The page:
[systemd-devel] more verbose debug info than systemd.log_level=debug?
lists at colorremedies.com
Wed Jun 7 16:32:24 UTC 2017
On Fri, May 19, 2017 at 1:46 PM, Chris Murphy <lists at colorremedies.com> wrote:
> FYI the file system folks are discussing this. It is not just a
> problem with XFS it can affect ext4 too. And it's far from clear the
> fs folks have a solution that won't cause worse problems.
OK so this is what I got out of those conversations
sync() -> write data to disk, write metadata to log
FIFREEZE() -> sync() and write log contents to fs.
unmount() -> sync() write log contents to fs.
reboot() -> sync() and reboot.
Only on non-journaled file systems does sync() mean write data to
disk, write metadata to fs, because there's no log.
sync() only makes the file system crash safe. It's doesn't mean the
bootloader can find files: configuration, kernel, initramfs, if they
are only sync()'d because the bootloader has no idea how to read the
log. And the fs itself isn't up to date because the log is dirty.
The most central blame here goes to the bootloader: specifically that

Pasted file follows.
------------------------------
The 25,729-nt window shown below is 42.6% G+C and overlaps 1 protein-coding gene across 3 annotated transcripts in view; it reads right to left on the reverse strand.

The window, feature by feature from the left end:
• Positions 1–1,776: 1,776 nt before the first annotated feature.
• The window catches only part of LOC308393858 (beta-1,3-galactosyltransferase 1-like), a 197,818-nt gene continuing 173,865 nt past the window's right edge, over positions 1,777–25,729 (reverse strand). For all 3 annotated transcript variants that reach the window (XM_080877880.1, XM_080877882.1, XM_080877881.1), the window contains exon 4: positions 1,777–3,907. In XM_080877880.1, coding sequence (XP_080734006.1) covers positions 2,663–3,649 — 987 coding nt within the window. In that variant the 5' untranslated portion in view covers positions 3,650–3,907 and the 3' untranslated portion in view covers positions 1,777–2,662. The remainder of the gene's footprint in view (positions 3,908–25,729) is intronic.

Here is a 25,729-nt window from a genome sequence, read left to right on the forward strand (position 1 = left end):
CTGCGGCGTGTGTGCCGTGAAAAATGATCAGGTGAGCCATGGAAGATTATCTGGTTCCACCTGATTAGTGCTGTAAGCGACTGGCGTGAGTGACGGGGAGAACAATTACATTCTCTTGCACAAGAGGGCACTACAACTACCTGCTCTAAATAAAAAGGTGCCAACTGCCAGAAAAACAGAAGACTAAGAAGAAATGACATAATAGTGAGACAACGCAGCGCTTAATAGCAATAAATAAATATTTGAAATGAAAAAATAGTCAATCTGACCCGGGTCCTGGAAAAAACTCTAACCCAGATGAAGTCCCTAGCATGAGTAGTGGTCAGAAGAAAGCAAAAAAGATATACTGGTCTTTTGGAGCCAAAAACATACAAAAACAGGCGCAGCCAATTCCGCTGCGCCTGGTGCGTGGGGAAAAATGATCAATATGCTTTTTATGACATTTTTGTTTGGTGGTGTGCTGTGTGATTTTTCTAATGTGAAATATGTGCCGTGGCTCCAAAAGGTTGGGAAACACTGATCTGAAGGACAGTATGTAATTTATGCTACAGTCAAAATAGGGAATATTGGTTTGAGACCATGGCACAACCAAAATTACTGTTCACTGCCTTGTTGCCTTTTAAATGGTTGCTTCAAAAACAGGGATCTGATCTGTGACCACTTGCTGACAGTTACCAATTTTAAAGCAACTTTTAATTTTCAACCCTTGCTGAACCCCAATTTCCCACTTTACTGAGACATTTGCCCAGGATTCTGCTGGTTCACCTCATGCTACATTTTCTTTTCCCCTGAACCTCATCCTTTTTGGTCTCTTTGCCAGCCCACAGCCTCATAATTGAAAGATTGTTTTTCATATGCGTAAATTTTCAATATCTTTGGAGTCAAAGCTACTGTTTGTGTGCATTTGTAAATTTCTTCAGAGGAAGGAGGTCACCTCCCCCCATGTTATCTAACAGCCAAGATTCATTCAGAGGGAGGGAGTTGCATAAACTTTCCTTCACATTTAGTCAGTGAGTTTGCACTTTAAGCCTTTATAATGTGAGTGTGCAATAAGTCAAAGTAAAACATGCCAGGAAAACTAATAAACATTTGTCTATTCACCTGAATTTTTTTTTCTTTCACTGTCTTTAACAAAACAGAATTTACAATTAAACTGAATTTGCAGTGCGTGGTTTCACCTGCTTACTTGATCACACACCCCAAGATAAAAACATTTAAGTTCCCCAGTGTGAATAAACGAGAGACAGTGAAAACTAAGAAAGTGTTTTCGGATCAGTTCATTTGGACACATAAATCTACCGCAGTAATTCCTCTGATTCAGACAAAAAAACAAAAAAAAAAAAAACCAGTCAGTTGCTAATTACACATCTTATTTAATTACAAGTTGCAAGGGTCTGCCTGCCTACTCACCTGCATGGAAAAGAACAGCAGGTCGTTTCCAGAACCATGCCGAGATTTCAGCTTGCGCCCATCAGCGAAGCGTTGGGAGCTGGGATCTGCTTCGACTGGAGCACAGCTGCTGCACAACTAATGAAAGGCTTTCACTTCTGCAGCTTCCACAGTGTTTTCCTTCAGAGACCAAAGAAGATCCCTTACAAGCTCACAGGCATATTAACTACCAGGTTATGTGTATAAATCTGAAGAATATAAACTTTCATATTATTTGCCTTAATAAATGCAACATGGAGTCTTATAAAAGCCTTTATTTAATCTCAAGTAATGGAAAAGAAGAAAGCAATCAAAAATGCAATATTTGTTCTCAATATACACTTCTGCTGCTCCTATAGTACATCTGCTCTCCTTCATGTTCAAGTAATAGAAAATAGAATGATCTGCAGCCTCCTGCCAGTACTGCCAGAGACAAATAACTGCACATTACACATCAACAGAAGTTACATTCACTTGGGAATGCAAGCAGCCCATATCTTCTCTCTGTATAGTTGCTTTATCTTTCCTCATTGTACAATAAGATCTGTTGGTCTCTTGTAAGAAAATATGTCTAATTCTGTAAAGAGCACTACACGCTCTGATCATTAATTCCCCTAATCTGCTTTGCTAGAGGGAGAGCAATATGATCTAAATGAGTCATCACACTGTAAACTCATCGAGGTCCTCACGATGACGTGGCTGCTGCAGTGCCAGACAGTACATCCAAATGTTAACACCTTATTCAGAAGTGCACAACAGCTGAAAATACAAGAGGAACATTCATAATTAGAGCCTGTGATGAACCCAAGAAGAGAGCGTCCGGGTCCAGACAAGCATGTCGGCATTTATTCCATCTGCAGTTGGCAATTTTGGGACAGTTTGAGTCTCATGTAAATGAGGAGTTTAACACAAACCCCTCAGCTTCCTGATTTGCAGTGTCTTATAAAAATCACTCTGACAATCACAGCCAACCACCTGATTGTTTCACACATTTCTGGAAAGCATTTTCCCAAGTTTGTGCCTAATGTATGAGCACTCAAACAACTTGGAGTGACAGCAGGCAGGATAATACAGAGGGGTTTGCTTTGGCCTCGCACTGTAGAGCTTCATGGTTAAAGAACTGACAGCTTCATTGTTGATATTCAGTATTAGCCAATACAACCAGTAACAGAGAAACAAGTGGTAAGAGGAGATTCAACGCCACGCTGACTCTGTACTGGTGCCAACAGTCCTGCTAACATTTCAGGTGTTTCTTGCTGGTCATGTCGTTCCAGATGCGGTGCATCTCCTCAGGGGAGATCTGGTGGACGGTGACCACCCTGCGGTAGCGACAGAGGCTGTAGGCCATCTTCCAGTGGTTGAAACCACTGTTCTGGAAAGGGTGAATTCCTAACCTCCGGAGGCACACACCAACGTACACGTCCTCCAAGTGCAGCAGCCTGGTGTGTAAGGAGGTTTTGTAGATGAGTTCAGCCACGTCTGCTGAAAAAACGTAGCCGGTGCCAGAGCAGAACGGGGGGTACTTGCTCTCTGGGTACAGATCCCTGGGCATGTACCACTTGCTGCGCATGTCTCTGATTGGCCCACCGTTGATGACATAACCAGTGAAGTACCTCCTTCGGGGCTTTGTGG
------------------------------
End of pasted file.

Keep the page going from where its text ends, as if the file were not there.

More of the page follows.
which makes changes to the bootloader configuration in a manner that
(pretty much) guarantees the bootloader proper (the binary that
executes after POST) will not be able to find either the old or new
configuration. At the least if it found the old configuration, it
would boot the old kernel and initramfs, which would then cause the
journal to be replayed, the file system updated, and on next boot, the
new configuration, kernel, and initramfs would get used. Because the
bootloader has a special requirement, since it cannot read dirty logs,
the thing making bootloader related changes needs to make sure that
its updates are not merely crash safe, but are actually fully
committed to the file system. That requires fsfreeze.
That implicates grub-mkconfig (for GRUB), grubby (not related to GRUB,
used on Red Hat, CentOS, Fedora systems), and myriad kernel package
scripts that modify bootloader configurations, kernels, and initramfs
out in the wild. The first two: grub-mkconfig and grubby, probably
represent a fairly good chunk of deployments. But there's still a
bunch of non-Red Hat systems that do not use GRUB, and do not use
grubby, they depend on the kernel package post-install scripts to make
bootloader changes, and that is what would need to do fsfreeze.
Or systemd can help pick up some of the slack and figure out a way to
either make sure one of three things definitely happens before a
reboot: umount, remount-ro, or fsfreeze. Of course, not every distro
uses systemd, and so only solving the central problem is a solution on
those distros, but in either case that's not systemd's responsibility.
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